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Highcroft Investments (LSE:HCFT), whose shares I bought recently at £8.75, has simple business model. So simple that it only requires six and half employees to run the £45m company.  It buys and holds commercial buildings, mostly warehouses and retail warehouse, and rents them out. It occasionally sells a unit, usually when the property no longer fits the direction the managers want to go, e.g. in the last five years high street retail and residential have been sold off and small warehouses replaced with larger ones. In most years it buys an extra one or two units as cash accumulates and capital values of the existing portfolio rise.

Currently it has 22 properties with 30 tenants spread over 868,000 sq ft.  Its units are 99% occupied; and that has been achieved after one of the worst ever periods for commercial property owners. Rent collection was 94% of that due in 2020.

In documents the directors emphasise their shareholder orientation. For example, the 2020 annual report stated: “Our strategy: Highcroft aims to deliver sustainable long-term income and capital growth for its shareholders through accretive asset management initiatives and recycling of capital in its regionally based property portfolio…

…Our actions are centred on our shareholders; investments are considered in order to execute our strategy and increase shareholder value.”

Stated objective:

“To generate secure and sustainable income growth to drive a progressive dividend, which, when coupled together with capital value growth, will deliver strong total shareholder returns.”

It has the following the following strategic priorities:

  1. Grow our commercial property portfolio with a bias towards the south of England and Wales. The directors regard commercial assets in these geographical areas as being best placed to outperform the market in any cycle. These locations are also considered relatively low risk and fit our risk profile…, the geographical spread may need to be expanded to ensure that adequate yields are maintained without increasing the inherent risk to an unacceptable level.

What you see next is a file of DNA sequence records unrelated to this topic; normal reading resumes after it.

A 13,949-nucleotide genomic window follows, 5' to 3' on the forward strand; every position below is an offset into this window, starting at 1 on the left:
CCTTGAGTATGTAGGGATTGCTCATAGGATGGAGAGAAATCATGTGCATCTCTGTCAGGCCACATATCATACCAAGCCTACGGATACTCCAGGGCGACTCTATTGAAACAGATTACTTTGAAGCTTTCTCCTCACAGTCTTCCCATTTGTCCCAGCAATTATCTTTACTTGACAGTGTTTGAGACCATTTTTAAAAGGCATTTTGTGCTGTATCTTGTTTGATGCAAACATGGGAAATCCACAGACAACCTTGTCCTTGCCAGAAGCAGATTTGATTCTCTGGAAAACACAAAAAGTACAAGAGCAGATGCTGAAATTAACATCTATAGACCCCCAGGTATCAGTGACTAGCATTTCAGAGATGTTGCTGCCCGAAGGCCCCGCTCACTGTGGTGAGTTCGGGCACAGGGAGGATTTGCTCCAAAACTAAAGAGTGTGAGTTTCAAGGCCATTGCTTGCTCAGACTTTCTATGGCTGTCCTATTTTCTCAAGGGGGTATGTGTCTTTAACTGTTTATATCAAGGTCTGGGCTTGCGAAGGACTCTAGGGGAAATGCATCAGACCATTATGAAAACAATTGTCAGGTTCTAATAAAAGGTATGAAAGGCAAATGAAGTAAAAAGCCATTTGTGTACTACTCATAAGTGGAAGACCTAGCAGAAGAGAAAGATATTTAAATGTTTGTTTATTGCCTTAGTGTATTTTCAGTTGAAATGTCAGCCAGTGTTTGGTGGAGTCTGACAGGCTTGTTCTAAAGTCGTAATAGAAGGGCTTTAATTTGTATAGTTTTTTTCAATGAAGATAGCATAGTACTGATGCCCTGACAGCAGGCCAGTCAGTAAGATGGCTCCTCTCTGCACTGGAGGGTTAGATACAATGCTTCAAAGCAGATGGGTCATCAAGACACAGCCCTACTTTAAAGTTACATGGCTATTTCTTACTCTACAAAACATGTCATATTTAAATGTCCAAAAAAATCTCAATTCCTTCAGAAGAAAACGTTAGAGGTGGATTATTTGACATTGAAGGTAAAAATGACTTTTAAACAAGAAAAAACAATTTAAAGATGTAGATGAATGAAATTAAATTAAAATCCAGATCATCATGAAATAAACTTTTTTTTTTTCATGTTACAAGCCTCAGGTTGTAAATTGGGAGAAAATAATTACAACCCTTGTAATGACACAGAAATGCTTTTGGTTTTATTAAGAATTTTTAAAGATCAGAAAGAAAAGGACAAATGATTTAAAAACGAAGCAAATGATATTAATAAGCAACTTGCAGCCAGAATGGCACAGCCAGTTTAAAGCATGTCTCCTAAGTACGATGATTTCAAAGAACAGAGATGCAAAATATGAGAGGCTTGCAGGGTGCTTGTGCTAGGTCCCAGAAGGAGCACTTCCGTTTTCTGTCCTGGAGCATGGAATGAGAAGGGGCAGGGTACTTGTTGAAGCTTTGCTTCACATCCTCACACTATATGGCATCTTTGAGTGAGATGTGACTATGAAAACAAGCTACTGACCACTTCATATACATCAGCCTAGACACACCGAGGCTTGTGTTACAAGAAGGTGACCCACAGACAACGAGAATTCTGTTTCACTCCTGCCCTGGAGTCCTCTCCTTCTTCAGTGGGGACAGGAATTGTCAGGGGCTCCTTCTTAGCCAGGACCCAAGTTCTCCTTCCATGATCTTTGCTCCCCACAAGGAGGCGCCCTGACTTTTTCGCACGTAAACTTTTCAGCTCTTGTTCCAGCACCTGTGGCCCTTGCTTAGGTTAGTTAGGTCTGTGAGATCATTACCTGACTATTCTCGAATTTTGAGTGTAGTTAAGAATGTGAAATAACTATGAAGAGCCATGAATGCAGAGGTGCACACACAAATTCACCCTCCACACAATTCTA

2. Increase the average lot size to £5m, with no asset representing more than 15% of the portfolio. As many costs are directly related to the number of assets rather than their size, increasing the average lot size should reduce average property costs, thus increasing the net property income available for distribution…Future growth will come from revaluation gains, new assets being bought that are larger lots than our average, and from the disposal of smaller underperforming units.
  3. Seek capital growth opportunities within our property asset base. Lease events which occurred during the year have led to an improvement in yields on those properties. Options are being considered for additional asset management opportunities.
  4. Use medium term gearing at a modest level. The use of keenly priced debt to expand our property portfolio should increase our net property income.
  5. Provide a dividend increase in excess of inflation. As a REIT, we are required, subject to HMRC COVID-19 concessions, to distribute 90% of our net property income. Since 2009, the year it became a REIT, Highcroft has raised its dividend 119%, a compound increase of 7.4%. (the dividend yield is 6.5%). In the same period, net assets per share have increased by 66% from £6.66 to £11.04 per share.

Despite the harsh Covid-19 crisis the

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